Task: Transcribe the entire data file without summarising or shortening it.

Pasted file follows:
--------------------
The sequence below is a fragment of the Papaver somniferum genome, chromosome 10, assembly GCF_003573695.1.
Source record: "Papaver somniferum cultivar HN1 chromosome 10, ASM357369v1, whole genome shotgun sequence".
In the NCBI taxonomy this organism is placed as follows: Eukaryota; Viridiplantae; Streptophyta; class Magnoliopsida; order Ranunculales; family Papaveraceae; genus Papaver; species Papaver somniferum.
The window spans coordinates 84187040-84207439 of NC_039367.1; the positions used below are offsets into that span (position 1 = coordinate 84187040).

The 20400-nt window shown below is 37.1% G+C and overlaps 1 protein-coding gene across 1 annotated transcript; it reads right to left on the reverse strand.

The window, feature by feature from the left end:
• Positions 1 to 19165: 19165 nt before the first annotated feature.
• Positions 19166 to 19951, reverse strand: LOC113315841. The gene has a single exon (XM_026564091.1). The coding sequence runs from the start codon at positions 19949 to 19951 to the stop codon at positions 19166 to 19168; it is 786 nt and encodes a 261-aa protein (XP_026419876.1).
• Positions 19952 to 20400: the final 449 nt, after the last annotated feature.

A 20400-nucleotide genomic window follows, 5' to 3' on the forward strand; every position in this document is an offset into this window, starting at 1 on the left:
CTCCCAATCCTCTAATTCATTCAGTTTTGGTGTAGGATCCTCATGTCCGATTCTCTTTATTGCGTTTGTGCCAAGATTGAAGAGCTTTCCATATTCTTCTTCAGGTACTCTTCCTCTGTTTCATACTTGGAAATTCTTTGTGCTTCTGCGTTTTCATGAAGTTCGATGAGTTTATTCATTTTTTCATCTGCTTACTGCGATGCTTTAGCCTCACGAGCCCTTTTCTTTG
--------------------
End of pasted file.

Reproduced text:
The sequence below is a fragment of the Papaver somniferum genome, chromosome 10, assembly GCF_003573695.1.
Source record: "Papaver somniferum cultivar HN1 chromosome 10, ASM357369v1, whole genome shotgun sequence".
In the NCBI taxonomy this organism is placed as follows: Eukaryota; Viridiplantae; Streptophyta; class Magnoliopsida; order Ranunculales; family Papaveraceae; genus Papaver; species Papaver somniferum.
The window spans coordinates 84187040-84207439 of NC_039367.1; the positions used below are offsets into that span (position 1 = coordinate 84187040).

The 20400-nt window shown below is 37.1% G+C and overlaps 1 protein-coding gene across 1 annotated transcript; it reads right to left on the reverse strand.

The window, feature by feature from the left end:
• Positions 1 to 19165: 19165 nt before the first annotated feature.
• Positions 19166 to 19951, reverse strand: LOC113315841. The gene has a single exon (XM_026564091.1). The coding sequence runs from the start codon at positions 19949 to 19951 to the stop codon at positions 19166 to 19168; it is 786 nt and encodes a 261-aa protein (XP_026419876.1).
• Positions 19952 to 20400: the final 449 nt, after the last annotated feature.

A 20400-nucleotide genomic window follows, 5' to 3' on the forward strand; every position in this document is an offset into this window, starting at 1 on the left:
CTCCCAATCCTCTAATTCATTCAGTTTTGGTGTAGGATCCTCATGTCCGATTCTCTTTATTGCGTTTGTGCCAAGATTGAAGAGCTTTCCATATTCTTCTTCAGGTACTCTTCCTCTGTTTCATACTTGGAAATTCTTTGTGCTTCTGCGTTTTCATGAAGTTCGATGAGTTTATTCATTTTTTCATCTGCTTACTGCGATGCTTTAGCCTCACGAGCCCTTTTCTTTG